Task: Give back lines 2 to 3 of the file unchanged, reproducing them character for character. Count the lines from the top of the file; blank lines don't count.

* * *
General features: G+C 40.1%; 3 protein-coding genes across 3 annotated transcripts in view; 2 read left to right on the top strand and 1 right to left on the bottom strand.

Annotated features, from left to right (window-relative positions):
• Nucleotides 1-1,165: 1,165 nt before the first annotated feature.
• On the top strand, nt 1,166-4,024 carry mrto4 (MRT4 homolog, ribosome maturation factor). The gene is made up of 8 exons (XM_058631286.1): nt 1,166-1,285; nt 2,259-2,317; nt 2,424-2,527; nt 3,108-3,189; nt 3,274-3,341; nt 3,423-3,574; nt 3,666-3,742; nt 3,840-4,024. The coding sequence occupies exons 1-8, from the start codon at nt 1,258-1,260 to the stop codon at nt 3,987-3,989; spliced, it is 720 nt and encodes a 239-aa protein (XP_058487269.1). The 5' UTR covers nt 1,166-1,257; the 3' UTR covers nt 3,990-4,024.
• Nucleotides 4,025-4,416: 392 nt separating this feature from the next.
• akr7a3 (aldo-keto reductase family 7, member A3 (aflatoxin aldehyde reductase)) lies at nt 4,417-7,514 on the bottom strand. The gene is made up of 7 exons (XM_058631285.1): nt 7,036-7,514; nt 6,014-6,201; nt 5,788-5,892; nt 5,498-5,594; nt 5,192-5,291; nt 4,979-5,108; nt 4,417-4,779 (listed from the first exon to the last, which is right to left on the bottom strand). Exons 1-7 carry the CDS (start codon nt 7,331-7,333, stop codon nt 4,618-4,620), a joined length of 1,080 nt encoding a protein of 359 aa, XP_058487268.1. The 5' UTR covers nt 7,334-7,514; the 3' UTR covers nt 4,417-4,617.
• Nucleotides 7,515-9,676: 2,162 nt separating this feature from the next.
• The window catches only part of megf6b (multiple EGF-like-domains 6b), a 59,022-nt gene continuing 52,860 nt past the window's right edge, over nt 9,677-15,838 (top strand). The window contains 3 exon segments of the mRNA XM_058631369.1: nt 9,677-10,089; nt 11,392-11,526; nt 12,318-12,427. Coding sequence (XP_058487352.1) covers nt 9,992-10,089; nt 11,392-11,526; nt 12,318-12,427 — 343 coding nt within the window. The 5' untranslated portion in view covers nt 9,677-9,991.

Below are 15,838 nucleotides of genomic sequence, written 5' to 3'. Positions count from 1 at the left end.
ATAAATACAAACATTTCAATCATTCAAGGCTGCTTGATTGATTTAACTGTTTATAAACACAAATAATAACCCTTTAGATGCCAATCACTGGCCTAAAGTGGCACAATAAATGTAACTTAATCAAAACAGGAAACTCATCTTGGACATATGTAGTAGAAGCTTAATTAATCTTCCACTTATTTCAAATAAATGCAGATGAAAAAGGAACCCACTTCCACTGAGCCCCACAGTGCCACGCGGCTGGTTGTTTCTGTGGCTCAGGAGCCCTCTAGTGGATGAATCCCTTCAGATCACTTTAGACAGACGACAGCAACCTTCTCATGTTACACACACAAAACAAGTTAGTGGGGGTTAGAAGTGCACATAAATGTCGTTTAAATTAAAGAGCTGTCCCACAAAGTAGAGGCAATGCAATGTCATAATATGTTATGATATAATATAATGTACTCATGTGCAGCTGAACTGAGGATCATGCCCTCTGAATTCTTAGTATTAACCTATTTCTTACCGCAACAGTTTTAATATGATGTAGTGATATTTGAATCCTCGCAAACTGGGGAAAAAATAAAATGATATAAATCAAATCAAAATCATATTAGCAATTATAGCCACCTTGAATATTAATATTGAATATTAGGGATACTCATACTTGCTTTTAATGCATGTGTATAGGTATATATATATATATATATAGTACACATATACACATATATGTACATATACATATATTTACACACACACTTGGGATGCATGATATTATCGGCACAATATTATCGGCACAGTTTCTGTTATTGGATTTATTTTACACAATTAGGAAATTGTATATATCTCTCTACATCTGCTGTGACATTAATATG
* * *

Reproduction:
Annotated features, from left to right (window-relative positions):
• Nucleotides 1-1,165: 1,165 nt before the first annotated feature.